While details are still sketchy, Schumer and Sen. Lindsey Graham, R-S.C., have proposed that the new Social Security card be swiped by employers through a machine to match a fingerprint or some other personal biometric feature against data stored on computers. Those who refuse to cooperate or otherwise knowingly hire unauthorized workers would face fines and even prison (Source).As some of you know, local libertarian and constitutionalist groups and individuals have publicly opposed Pearce's SB 1070, the anti-immigrant bill, because the bill allows the federal government access to personal, county, or state information. Mark Lerner of Consitutional Alliance wrote:
This language in no way prohibits law enforcement from sharing the personal information of citizens of the United States during the "vetting process". I contend that the DHS (Department of Homeland Security) has made their intentions clear. They want the personal information of Americans either through direct electronic access or indirect access. I appreciate that currently the "federal government" has much of our personal information already. The fact is "that information" is spread out over many departments and agencies of the federal government. DHS wants a more centralized system and thus we have witnessed the Real ID Act 2005 and now the PASS ID Act.Many people oppose Real ID and other such things, and especially when biometrics becomes involved. We know that there are many problems with E-Verify, but will adding facial recognition or fingerprinting make things better or worse? Aside from any errors involved, it is clearly an invasion of privacy. As a blogger writes regarding CIR, "A great concern of mine (and a multitude of others) is the inevitable intrusions upon the liberties of the American people. Just look at the name: Biometric National ID card. What does this tell us? It will enable the government to scrutinize our every transaction and move. It will be a 24/7 GPS (Source)."
Because the standards for both Real ID and PASS ID are the adopted standards of two international organizations, AAMVA and the ICAO, the driver's license would become not simply a national ID but more accurately and international ID. International standards are only used to facilitate global information sharing (Source).
A lot of these folks are not ones who care about the situation immigrants are or would be facing (many blatantly oppose "amnesty"). They are concerned for their own interests. They come out against an anti-immigration bill (many probably reluctantly) because of the Real ID issues, and they'll come out against CIR because of the same.
My friends at firesneverextinguished.blogspot.com have discussed the possibilities of contradictions among right-wingers:
We also need to be thinking about our opposition and our potential allies. At the Tempe Tea Party rally libertarians stood outside flyering against Pearce's law. This continues to be an important breach in the front of white supremacy and we must recognize it. We must continue to engage it and we must continue to push on that contradiction so that others are emboldened to break with the racist trajectory (Source).I agree with this, but I am not so optimistic that this shows a complete break with the racist trajectory, as we will see when biometrics is included in CIR. In fact, it is likely that the biometrics will provide a stronger argument against CIR across the political spectrum. I even wonder whether it is meant to turn even more people against so-called amnesty for migrants.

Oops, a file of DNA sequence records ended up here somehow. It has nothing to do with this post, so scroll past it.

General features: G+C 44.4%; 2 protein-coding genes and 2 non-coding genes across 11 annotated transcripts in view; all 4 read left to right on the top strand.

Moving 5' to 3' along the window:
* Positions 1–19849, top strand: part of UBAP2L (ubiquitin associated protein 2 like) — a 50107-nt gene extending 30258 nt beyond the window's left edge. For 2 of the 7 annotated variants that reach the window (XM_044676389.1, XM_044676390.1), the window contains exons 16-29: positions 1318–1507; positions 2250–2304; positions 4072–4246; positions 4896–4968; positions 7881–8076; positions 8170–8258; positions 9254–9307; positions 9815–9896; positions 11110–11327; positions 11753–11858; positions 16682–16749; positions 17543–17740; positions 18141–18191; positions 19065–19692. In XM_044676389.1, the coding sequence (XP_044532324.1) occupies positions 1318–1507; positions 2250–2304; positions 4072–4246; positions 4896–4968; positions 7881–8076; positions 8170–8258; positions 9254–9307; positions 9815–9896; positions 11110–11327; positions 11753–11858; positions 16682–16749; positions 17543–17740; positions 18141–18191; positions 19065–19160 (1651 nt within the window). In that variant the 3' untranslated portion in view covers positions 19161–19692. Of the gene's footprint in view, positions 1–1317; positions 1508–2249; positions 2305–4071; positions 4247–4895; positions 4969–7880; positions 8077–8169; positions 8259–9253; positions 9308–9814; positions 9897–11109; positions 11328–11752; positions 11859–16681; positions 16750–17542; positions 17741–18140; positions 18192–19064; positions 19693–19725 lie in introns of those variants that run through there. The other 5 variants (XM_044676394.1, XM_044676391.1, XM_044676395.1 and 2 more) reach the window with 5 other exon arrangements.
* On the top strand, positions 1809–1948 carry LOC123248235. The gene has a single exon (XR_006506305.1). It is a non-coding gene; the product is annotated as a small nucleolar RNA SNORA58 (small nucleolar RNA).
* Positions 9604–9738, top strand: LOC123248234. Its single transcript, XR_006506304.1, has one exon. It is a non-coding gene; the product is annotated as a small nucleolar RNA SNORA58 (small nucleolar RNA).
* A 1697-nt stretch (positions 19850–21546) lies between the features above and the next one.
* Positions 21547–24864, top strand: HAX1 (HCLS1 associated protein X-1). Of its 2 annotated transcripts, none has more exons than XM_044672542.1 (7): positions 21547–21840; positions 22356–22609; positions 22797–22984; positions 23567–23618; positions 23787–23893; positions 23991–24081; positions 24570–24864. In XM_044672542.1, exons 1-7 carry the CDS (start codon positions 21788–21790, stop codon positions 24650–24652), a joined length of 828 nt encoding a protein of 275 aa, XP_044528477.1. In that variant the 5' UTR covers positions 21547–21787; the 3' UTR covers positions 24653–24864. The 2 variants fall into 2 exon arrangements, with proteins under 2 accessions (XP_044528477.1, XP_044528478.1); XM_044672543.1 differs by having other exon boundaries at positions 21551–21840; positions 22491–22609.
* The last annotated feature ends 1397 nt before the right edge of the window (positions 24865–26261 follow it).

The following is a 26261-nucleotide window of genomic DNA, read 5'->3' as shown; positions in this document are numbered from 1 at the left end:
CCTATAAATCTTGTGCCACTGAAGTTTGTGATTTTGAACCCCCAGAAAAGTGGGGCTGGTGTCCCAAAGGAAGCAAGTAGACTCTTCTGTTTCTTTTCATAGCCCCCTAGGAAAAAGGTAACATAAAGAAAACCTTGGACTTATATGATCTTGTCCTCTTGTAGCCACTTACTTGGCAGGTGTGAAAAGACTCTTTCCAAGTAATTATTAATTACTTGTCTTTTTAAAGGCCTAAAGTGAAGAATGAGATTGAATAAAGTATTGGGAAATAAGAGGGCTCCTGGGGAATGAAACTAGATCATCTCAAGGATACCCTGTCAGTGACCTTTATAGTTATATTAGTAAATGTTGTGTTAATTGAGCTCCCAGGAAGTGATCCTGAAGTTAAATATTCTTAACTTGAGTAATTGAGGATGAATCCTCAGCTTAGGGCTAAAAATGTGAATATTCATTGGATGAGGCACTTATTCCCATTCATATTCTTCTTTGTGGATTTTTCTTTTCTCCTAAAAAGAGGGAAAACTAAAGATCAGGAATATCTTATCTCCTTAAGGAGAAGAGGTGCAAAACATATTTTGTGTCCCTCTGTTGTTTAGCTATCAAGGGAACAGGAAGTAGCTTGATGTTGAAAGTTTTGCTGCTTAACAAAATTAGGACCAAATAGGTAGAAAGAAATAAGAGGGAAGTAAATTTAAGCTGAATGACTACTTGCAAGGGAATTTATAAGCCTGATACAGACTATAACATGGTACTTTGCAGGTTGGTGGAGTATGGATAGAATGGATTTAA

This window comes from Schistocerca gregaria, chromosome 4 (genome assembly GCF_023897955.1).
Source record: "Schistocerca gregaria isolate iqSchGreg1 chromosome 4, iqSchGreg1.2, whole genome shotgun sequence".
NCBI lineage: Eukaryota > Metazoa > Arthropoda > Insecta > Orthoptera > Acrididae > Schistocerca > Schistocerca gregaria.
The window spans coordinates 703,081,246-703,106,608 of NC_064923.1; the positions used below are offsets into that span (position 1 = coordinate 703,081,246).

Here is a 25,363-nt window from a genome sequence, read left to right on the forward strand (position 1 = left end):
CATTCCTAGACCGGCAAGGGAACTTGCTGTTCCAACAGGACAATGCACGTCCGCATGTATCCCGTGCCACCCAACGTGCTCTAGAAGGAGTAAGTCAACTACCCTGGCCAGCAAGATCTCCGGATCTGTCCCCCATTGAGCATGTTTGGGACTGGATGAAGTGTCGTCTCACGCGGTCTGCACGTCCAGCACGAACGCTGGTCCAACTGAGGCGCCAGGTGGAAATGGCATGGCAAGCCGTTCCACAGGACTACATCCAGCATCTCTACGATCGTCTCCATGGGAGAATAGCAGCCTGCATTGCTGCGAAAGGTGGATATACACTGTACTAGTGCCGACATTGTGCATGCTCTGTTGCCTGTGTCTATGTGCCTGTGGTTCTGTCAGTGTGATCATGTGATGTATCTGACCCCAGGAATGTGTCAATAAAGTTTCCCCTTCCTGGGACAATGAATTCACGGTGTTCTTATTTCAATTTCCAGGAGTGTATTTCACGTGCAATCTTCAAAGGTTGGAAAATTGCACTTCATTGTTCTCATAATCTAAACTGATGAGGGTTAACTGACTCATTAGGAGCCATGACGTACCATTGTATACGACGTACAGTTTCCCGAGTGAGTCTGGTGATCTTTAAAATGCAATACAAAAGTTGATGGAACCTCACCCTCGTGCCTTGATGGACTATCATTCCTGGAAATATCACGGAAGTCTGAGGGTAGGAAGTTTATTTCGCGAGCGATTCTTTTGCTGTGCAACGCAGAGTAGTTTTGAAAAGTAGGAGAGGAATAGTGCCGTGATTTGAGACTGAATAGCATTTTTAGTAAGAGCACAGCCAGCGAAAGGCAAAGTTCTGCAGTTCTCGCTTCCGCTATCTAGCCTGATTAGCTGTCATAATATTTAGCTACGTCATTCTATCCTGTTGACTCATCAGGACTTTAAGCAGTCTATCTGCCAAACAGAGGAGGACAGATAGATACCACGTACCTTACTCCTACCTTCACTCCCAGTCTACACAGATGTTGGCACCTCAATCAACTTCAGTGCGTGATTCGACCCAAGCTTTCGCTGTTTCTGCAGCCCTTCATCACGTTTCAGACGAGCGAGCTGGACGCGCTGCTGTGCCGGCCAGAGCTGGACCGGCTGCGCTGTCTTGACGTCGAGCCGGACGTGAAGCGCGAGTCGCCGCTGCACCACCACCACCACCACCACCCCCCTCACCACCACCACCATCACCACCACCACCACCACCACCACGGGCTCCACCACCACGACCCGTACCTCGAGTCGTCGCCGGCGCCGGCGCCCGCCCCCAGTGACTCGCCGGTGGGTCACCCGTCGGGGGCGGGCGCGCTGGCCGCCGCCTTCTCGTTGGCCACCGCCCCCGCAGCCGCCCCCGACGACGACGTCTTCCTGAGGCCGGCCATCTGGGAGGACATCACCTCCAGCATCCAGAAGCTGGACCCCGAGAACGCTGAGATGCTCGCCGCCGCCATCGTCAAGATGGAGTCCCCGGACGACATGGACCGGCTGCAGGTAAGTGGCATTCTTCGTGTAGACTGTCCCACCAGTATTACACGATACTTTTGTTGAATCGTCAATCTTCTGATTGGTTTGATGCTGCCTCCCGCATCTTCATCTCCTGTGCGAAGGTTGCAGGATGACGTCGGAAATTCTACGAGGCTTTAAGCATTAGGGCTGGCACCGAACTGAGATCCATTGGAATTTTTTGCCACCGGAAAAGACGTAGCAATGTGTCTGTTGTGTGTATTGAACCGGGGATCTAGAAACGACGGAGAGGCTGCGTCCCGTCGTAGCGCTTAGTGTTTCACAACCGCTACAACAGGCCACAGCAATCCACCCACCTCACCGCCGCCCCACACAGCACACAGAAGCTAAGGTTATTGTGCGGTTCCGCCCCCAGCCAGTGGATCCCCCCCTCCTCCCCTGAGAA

Here's an interesting analysis I quoted in my previous blog post on biometrics:
This national ID move is either a labrynthine [sic] charade designed to give Obama and the Democrats a way out of their commitment to immigration reform-even the conservative, punitive “get tough approach of CIR”- or a very dangerous move to continue the Bush surveillance project under the guise “immigration reform.”I would add my suspicion that these senators would be or are getting kick-backs from the companies that would provide the technology/information systems that would be involved (Lockheed and Boeing perhaps?), but I believe the overwhelming reason is that the federal government wants to build up the police state by having more centralized information available to different law enforcement agencies. After all, we can see that with Homeland Security's "Secure Communities".
Since things like this is really decided upon by the legislature, the people have little input. There just might be enough support among them to pass CIR with biometrics if this is true:
In explaining the only current bipartisan reform proposal, Sen. Charles Schumer, D-N.Y., has called such a high-tech Social Security card "a linchpin" in efforts to win support in Congress for fixing an immigration enforcement system that many agree is broken. Immigrant advocates are pushing for action on immigration reform this year, and the Obama administration has expressed support, though many analysts doubt the current political climate is conducive (Source).Still, what will the Tea-Party-like response to "Obamacare" be to CIR? Surely the racists will grab hold of the tea-party and organize it against CIR, and obviously not just because of the privacy issue. I argue that yes, we should push on the contradictions, like Phoenix Insurgent has written, but while we may be able to divide them on Pearce's bill, they will unite against CIR. I believe that while yes, people are motivated by self-interest, if we continue to do nothing but legitimize it by using it where we can against racist organizing, when can we actually get less people to be motivated the self-interest that is overwhelmingly funneled towards racist and divisive ends? At what point do we challenge people's racism as well? After all, much of their racism is based on fear and lies that people in power feed them.
Read my older blog post on biometrics here